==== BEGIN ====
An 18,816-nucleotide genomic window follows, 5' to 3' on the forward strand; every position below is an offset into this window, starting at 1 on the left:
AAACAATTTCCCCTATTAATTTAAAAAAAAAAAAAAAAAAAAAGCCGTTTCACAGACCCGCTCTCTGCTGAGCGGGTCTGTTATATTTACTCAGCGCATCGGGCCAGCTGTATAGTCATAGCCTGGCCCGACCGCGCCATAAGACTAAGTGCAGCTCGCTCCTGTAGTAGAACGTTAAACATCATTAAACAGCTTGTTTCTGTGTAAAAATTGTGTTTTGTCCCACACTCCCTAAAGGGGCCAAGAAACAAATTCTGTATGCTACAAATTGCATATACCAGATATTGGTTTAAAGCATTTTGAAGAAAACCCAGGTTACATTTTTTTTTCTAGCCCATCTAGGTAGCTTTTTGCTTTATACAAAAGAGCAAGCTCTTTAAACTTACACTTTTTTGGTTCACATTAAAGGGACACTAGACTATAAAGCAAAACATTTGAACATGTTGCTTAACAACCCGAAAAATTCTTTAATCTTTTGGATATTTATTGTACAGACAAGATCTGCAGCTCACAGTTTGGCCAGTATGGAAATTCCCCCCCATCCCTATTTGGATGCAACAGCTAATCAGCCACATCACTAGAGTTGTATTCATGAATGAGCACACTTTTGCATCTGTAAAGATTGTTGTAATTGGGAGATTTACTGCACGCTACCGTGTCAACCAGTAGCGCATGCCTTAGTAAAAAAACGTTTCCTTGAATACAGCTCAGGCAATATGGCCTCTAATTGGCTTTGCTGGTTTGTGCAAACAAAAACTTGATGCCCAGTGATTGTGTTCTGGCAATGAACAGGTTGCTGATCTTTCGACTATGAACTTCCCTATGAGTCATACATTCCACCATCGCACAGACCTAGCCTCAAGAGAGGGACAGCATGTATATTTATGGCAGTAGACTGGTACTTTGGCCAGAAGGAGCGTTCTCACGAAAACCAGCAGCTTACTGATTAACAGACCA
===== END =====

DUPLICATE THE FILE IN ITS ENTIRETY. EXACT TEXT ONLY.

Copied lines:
An 18,816-nucleotide genomic window follows, 5' to 3' on the forward strand; every position below is an offset into this window, starting at 1 on the left:
AAACAATTTCCCCTATTAATTTAAAAAAAAAAAAAAAAAAAAAGCCGTTTCACAGACCCGCTCTCTGCTGAGCGGGTCTGTTATATTTACTCAGCGCATCGGGCCAGCTGTATAGTCATAGCCTGGCCCGACCGCGCCATAAGACTAAGTGCAGCTCGCTCCTGTAGTAGAACGTTAAACATCATTAAACAGCTTGTTTCTGTGTAAAAATTGTGTTTTGTCCCACACTCCCTAAAGGGGCCAAGAAACAAATTCTGTATGCTACAAATTGCATATACCAGATATTGGTTTAAAGCATTTTGAAGAAAACCCAGGTTACATTTTTTTTTCTAGCCCATCTAGGTAGCTTTTTGCTTTATACAAAAGAGCAAGCTCTTTAAACTTACACTTTTTTGGTTCACATTAAAGGGACACTAGACTATAAAGCAAAACATTTGAACATGTTGCTTAACAACCCGAAAAATTCTTTAATCTTTTGGATATTTATTGTACAGACAAGATCTGCAGCTCACAGTTTGGCCAGTATGGAAATTCCCCCCCATCCCTATTTGGATGCAACAGCTAATCAGCCACATCACTAGAGTTGTATTCATGAATGAGCACACTTTTGCATCTGTAAAGATTGTTGTAATTGGGAGATTTACTGCACGCTACCGTGTCAACCAGTAGCGCATGCCTTAGTAAAAAAACGTTTCCTTGAATACAGCTCAGGCAATATGGCCTCTAATTGGCTTTGCTGGTTTGTGCAAACAAAAACTTGATGCCCAGTGATTGTGTTCTGGCAATGAACAGGTTGCTGATCTTTCGACTATGAACTTCCCTATGAGTCATACATTCCACCATCGCACAGACCTAGCCTCAAGAGAGGGACAGCATGTATATTTATGGCAGTAGACTGGTACTTTGGCCAGAAGGAGCGTTCTCACGAAAACCAGCAGCTTACTGATTAACAGACCA